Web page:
Fukushima baseball federation seeks young umpires amid shortage


Fukushima baseball federation seeks young umpires amid shortage

The number of umpires available for amateur baseball tournaments in Fukushima Prefecture has been steadily declining over the past four years. The current fiscal year sees a decrease of 94 registered umpires compared to four years ago. Meanwhile, the demand for umpires has risen in recent years, as tournament organizers aim to shorten the duration of tournaments by holding games at multiple stadiums on the same day.

The Fukushima baseball federation recognizes that the shortage of umpires is primarily due to their age and the challenge of committing to weekend schedules, when most games take place. To address this issue, they are actively seeking to recruit younger individuals with baseball experience to participate in umpire training sessions. The federation emphasizes the essential role of umpires in ensuring that games can be held.

Umpires for amateur baseball games, spanning from youth games to nonprofessional adult matches, must register with prefectural baseball federations. Unlike a nationally standardized exam for umpires, individuals aspiring to become umpires must attend training sessions conducted by prefectural baseball federations to become officially recognized.

In Fukushima Prefecture, the number of registered umpires has been steadily decreasing, totaling 540 in the current fiscal year compared to 634 in fiscal 2019. Despite efforts by the Fukushima federation to encourage individuals, especially those with playing experience, to attend training sessions, attendance remains low.

Most tournaments and practice games are scheduled on weekends and holidays, which means that many umpires, who work as public servants or company employees during weekdays, have to sacrifice their days off to officiate games. While some organizers provide modest rewards or daily allowances, these are typically only a few thousand yen per day, making umpiring almost a voluntary endeavor.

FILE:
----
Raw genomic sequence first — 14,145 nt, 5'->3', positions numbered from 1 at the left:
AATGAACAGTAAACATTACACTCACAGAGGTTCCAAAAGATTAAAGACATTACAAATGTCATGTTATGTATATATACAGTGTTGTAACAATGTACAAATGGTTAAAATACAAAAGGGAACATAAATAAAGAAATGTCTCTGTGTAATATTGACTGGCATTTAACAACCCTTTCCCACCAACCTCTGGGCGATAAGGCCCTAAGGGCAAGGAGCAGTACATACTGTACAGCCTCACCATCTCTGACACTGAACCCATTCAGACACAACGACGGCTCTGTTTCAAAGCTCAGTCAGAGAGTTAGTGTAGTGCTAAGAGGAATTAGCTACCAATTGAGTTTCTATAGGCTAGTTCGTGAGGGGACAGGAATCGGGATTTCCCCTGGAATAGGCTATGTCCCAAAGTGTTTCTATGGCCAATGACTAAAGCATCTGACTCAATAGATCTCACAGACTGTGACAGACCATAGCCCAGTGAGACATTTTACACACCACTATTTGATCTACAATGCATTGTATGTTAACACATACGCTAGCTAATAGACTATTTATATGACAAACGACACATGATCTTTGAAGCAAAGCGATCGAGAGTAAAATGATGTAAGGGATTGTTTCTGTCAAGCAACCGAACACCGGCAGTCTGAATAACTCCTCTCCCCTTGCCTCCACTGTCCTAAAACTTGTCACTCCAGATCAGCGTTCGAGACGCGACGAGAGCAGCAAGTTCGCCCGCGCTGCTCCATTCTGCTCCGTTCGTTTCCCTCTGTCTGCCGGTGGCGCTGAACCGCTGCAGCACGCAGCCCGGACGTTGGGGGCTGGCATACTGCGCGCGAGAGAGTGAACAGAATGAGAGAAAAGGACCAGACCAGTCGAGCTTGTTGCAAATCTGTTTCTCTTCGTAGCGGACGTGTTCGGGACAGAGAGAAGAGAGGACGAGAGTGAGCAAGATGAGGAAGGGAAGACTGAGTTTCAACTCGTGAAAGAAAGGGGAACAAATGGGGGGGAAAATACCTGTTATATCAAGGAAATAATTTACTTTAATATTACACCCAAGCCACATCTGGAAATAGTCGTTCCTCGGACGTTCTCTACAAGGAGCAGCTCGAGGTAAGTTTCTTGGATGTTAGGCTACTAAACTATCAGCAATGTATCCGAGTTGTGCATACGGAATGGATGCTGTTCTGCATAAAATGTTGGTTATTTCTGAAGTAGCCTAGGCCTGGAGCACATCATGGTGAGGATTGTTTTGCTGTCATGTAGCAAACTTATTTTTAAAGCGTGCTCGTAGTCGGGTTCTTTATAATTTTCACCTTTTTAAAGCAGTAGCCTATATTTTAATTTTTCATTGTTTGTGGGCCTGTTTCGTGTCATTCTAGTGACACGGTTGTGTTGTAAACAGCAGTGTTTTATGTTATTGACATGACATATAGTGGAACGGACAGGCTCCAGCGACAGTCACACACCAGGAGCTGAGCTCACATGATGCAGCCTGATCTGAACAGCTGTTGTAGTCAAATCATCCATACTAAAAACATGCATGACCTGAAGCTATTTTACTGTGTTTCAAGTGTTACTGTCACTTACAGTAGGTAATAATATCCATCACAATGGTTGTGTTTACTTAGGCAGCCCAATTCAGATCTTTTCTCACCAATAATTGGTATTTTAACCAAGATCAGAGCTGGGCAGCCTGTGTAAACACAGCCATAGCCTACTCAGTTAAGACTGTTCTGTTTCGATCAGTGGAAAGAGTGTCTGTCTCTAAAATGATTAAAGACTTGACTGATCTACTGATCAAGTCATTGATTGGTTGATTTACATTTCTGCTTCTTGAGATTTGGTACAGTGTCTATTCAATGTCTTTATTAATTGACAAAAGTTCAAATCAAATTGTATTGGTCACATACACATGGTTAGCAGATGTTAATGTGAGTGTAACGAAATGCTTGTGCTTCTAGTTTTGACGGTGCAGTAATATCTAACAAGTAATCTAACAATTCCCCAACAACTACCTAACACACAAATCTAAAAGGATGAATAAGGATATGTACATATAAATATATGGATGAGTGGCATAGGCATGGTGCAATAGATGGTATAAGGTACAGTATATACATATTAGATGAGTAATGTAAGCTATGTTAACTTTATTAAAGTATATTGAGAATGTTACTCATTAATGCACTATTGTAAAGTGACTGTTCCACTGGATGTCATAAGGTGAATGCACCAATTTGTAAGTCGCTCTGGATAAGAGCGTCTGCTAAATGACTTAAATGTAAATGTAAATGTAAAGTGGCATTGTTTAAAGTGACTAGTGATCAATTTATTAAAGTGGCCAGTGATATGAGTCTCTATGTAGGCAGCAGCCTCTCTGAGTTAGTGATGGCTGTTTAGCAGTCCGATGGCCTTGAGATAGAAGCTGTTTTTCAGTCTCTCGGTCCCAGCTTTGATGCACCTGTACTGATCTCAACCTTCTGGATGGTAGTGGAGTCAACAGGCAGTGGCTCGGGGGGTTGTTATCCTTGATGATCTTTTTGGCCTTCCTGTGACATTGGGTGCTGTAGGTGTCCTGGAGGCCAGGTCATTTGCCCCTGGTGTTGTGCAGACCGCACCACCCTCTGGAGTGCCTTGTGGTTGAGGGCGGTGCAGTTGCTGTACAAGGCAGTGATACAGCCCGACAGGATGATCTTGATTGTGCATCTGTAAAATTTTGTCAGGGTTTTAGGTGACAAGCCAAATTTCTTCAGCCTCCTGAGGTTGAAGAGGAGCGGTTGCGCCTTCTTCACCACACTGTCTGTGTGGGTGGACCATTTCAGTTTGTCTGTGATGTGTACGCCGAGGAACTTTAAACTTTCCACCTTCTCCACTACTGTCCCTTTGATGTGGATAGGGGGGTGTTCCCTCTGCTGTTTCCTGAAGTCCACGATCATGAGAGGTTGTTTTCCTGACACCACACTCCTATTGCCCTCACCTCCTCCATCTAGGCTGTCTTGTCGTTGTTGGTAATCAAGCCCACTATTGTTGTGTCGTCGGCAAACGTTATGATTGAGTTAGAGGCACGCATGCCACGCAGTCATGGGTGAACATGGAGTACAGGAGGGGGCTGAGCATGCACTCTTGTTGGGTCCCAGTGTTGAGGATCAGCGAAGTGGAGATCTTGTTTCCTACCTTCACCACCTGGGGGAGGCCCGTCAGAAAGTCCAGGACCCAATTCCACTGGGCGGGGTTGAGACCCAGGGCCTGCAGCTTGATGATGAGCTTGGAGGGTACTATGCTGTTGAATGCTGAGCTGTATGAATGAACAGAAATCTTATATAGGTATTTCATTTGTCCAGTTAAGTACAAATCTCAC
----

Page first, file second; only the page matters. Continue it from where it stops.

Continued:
The aging umpire population is another factor contributing to the shortage, as umpires are required to possess dynamic visual acuity, judgment skills, and physical strength to make calls on every pitch and hit. Some high school baseball tournaments even have age restrictions, such as requiring umpires to be under the age of 60.

As tournaments have started to hold games simultaneously at multiple venues in recent years, securing an adequate number of umpires has become a challenge for organizers. The Fukushima baseball federation is actively encouraging anyone who loves baseball, especially young people, to consider becoming umpires to help address the shortage.

Ren Matsumoto, an 18-year-old student at Tohoku Gakuin University in Sendai, is one such young individual who has taken up umpiring. A former baseball player at Motomiya High School in Fukushima Prefecture, he transitioned to umpire activities during the current season and is dedicated to making accurate calls on every pitch and hit. Matsumoto aims to continue his umpiring journey, with the ultimate goal of officiating at the national high school baseball championship at Koshien Stadium in Hyogo Prefecture.





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